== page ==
The need for an internationally coordinated set of measures for managing bio-risks has been at the forefront of the considerations of States Parties of the Biological and Toxin Weapons Convention (BWC) for nearly two decades. China, together with Pakistan, officially submitted to the 2016 Eighth Review Conference of the BWC a working paper for ‘A Model Code of Conduct for Biological Scientists’ developed by scholars at Tianjin University’s Center for Biosafety Research and Strategy, with a follow-up document submitted in 2018.
Since then, and especially since January 2021, Tianjin University and Johns Hopkins Center for Health Security have been working with IAP, also in close liaison with the US Department of State and the Chinese Ministry of Foreign Affairs, to adapt the China-Pakistan document into a set of guiding principles and standards of conduct, which both individual scientists and institutions active in biological research are expected to follow.
Indeed, IAP has been a key partner in the development of the ‘Tianjin Biosecurity Guidelines for Codes of Conduct for Scientists’ (available also in Chinese). IAP Coordinator, Peter McGrath played a key role in drafting and editing elements of the text, as well as in planning and actively participating in two online international workshops (on 8 April and 26 May 2021) organized to solicit the input of a group of about 20 international experts convened to review, revise and improve earlier drafts of the document as well as to advise on eventual dissemination strategies. M. Iqbal Parker, a member of the IAP Biosecurity Working Group from South Africa, also played an active role in the drafting and review process. Other members of the IAP Biosecurity Working Group, including the chair, Ann Arvin, attended the two online discussion workshops.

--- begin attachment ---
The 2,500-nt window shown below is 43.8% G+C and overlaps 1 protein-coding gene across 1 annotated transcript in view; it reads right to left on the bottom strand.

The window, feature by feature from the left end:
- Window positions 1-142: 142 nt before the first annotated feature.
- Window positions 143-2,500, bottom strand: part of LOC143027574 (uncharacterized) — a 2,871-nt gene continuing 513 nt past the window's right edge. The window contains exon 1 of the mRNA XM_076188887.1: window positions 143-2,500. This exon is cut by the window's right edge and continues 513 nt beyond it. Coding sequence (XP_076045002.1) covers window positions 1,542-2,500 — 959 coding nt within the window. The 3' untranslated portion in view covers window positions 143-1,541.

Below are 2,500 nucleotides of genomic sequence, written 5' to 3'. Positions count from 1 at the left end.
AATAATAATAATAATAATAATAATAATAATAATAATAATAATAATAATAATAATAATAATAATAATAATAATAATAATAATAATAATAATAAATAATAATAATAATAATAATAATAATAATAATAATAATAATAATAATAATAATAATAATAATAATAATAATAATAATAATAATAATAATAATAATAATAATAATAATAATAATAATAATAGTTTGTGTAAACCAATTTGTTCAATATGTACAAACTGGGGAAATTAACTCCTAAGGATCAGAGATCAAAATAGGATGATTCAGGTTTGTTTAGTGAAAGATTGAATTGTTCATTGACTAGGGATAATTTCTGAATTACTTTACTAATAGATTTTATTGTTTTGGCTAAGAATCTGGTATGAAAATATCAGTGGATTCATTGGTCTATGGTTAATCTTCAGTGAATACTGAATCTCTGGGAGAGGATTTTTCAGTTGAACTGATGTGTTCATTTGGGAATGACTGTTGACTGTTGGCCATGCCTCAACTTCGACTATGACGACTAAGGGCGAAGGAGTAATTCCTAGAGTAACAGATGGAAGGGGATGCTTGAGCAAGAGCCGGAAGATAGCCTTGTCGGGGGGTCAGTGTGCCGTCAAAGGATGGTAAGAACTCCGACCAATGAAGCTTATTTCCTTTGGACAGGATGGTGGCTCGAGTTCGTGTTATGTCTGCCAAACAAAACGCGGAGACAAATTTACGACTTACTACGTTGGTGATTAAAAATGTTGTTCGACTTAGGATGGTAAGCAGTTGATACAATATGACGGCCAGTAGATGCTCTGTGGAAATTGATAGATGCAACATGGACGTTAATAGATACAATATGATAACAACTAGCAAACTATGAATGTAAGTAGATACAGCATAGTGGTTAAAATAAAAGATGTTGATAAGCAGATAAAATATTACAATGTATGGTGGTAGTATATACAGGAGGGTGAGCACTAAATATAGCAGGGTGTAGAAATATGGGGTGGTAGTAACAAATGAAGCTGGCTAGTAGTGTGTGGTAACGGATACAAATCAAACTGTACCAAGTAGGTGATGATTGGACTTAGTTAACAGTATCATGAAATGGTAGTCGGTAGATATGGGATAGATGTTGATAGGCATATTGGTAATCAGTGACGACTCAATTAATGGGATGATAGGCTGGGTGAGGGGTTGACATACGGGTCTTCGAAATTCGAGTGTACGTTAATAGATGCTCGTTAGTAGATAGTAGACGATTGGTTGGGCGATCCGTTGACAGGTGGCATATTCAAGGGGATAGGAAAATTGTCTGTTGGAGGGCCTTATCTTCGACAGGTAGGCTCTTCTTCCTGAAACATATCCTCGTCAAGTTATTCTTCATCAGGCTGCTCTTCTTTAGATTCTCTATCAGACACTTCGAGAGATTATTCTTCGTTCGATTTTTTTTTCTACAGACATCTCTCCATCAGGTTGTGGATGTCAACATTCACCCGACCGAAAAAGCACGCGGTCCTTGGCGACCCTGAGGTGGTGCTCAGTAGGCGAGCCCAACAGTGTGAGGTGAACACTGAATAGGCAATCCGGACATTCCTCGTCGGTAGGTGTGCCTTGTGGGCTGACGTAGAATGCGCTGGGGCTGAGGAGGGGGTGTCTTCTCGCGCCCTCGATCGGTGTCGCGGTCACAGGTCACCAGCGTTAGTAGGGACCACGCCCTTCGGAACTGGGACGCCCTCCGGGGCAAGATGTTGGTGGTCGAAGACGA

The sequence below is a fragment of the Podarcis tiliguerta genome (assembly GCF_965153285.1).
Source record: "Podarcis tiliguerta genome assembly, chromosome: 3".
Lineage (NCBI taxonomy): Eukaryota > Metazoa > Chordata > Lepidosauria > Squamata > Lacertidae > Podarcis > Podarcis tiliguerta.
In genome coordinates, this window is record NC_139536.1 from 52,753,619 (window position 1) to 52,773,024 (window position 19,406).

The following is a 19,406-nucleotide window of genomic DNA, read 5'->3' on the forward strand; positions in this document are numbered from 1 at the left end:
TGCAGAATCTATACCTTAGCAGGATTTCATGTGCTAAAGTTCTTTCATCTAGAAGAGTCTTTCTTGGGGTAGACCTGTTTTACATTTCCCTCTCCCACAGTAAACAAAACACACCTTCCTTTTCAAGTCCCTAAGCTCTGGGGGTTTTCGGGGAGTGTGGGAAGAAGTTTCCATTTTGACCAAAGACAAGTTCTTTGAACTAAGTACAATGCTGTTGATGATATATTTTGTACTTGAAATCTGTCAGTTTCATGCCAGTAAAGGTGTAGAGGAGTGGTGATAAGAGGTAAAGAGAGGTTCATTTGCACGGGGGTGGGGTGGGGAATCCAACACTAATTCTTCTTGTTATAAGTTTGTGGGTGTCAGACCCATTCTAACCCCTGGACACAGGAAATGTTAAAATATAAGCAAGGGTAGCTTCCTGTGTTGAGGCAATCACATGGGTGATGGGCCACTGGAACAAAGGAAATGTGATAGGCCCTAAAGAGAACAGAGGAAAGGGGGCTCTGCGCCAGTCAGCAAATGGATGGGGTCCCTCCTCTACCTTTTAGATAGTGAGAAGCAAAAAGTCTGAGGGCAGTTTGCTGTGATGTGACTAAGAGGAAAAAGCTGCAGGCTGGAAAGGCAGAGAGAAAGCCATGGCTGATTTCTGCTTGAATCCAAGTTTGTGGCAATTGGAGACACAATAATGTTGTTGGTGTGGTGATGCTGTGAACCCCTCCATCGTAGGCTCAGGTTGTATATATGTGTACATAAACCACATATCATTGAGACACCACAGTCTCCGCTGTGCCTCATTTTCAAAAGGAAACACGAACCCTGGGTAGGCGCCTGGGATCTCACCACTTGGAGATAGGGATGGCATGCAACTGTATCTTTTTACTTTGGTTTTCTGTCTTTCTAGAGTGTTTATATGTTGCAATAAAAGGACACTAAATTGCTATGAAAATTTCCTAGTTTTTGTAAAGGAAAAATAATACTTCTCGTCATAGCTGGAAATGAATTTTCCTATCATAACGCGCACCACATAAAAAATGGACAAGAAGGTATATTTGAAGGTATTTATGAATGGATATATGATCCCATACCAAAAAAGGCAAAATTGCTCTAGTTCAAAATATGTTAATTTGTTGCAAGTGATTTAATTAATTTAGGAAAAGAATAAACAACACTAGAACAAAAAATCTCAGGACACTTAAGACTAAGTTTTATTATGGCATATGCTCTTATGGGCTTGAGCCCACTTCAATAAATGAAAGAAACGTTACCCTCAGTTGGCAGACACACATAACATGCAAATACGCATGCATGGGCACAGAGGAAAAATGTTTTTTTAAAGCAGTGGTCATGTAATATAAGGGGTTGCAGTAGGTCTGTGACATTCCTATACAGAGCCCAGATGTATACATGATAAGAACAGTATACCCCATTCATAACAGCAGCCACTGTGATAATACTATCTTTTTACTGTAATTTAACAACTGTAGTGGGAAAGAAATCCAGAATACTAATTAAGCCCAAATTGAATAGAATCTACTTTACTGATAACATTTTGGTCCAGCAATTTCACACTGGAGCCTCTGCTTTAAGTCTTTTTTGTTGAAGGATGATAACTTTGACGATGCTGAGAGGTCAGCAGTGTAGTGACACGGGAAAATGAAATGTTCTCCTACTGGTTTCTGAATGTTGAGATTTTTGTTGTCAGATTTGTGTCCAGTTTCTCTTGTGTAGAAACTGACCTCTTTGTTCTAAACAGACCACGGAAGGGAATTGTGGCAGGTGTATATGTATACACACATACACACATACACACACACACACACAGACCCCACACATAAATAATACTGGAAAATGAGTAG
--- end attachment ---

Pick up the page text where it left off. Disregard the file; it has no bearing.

The guiding principles and standards of conduct laid out in the ‘Tianjin Biosecurity Guidelines for Codes of Conduct for Scientists’ are designed to be fundamental and inherently adaptable to diverse contexts and thus may be used to develop new or enhance, supplement and update existing codes of conduct to fill the gaps in biosecurity governance at national and institutional levels.
Following IAP’s endorsement, which involved a review by members of its Statements Governance Committee before sign-off by the Steering Committee, the Tianjin Guidelines will next be submitted to the Ninth Review Conference of States Parties of the Biological and Toxin Weapons Convention in order to garner wider international recognition.
At a time when research capacity in the biosciences in increasing, and new technologies such as genome editing and synthetic biology, are becoming accessible in more and more countries, the publication of such a set of guidelines is timely. IAP’s member academies and other scientific organizations are now encouraged to disseminate the Tianjin Guidelines and work to ensure their integration into national and institutional biosecurity and biosafety codes of conduct.